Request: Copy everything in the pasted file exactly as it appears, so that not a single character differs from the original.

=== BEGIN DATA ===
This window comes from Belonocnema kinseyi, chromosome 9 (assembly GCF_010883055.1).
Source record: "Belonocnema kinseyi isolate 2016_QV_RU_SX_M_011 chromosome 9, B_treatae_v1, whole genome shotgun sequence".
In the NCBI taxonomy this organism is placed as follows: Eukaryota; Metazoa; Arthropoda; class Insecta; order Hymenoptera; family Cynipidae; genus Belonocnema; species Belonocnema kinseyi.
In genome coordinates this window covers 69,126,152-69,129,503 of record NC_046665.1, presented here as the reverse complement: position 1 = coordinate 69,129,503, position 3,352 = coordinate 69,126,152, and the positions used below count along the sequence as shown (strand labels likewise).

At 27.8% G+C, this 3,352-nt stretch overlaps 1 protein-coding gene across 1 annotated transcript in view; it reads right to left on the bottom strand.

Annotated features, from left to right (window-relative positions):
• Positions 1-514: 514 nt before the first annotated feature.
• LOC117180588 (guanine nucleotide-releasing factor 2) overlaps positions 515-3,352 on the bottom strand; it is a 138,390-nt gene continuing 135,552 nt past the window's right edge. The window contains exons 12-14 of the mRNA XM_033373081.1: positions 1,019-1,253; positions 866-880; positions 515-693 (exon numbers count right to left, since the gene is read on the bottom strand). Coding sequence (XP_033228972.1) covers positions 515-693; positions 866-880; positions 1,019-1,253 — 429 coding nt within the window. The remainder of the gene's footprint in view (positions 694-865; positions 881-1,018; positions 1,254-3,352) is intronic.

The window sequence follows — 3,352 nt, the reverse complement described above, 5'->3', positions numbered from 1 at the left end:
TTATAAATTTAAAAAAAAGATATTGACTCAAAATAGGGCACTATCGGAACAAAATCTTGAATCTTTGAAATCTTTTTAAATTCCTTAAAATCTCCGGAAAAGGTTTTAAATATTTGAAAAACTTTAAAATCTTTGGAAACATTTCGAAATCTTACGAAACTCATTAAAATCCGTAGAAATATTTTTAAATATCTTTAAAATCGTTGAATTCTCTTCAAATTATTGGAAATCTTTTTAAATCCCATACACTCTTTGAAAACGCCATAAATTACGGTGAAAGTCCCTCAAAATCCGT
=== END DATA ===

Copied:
This window comes from Belonocnema kinseyi, chromosome 9 (assembly GCF_010883055.1).
Source record: "Belonocnema kinseyi isolate 2016_QV_RU_SX_M_011 chromosome 9, B_treatae_v1, whole genome shotgun sequence".
In the NCBI taxonomy this organism is placed as follows: Eukaryota; Metazoa; Arthropoda; class Insecta; order Hymenoptera; family Cynipidae; genus Belonocnema; species Belonocnema kinseyi.
In genome coordinates this window covers 69,126,152-69,129,503 of record NC_046665.1, presented here as the reverse complement: position 1 = coordinate 69,129,503, position 3,352 = coordinate 69,126,152, and the positions used below count along the sequence as shown (strand labels likewise).

At 27.8% G+C, this 3,352-nt stretch overlaps 1 protein-coding gene across 1 annotated transcript in view; it reads right to left on the bottom strand.

Annotated features, from left to right (window-relative positions):
• Positions 1-514: 514 nt before the first annotated feature.
• LOC117180588 (guanine nucleotide-releasing factor 2) overlaps positions 515-3,352 on the bottom strand; it is a 138,390-nt gene continuing 135,552 nt past the window's right edge. The window contains exons 12-14 of the mRNA XM_033373081.1: positions 1,019-1,253; positions 866-880; positions 515-693 (exon numbers count right to left, since the gene is read on the bottom strand). Coding sequence (XP_033228972.1) covers positions 515-693; positions 866-880; positions 1,019-1,253 — 429 coding nt within the window. The remainder of the gene's footprint in view (positions 694-865; positions 881-1,018; positions 1,254-3,352) is intronic.

The window sequence follows — 3,352 nt, the reverse complement described above, 5'->3', positions numbered from 1 at the left end:
TTATAAATTTAAAAAAAAGATATTGACTCAAAATAGGGCACTATCGGAACAAAATCTTGAATCTTTGAAATCTTTTTAAATTCCTTAAAATCTCCGGAAAAGGTTTTAAATATTTGAAAAACTTTAAAATCTTTGGAAACATTTCGAAATCTTACGAAACTCATTAAAATCCGTAGAAATATTTTTAAATATCTTTAAAATCGTTGAATTCTCTTCAAATTATTGGAAATCTTTTTAAATCCCATACACTCTTTGAAAACGCCATAAATTACGGTGAAAGTCCCTCAAAATCCGT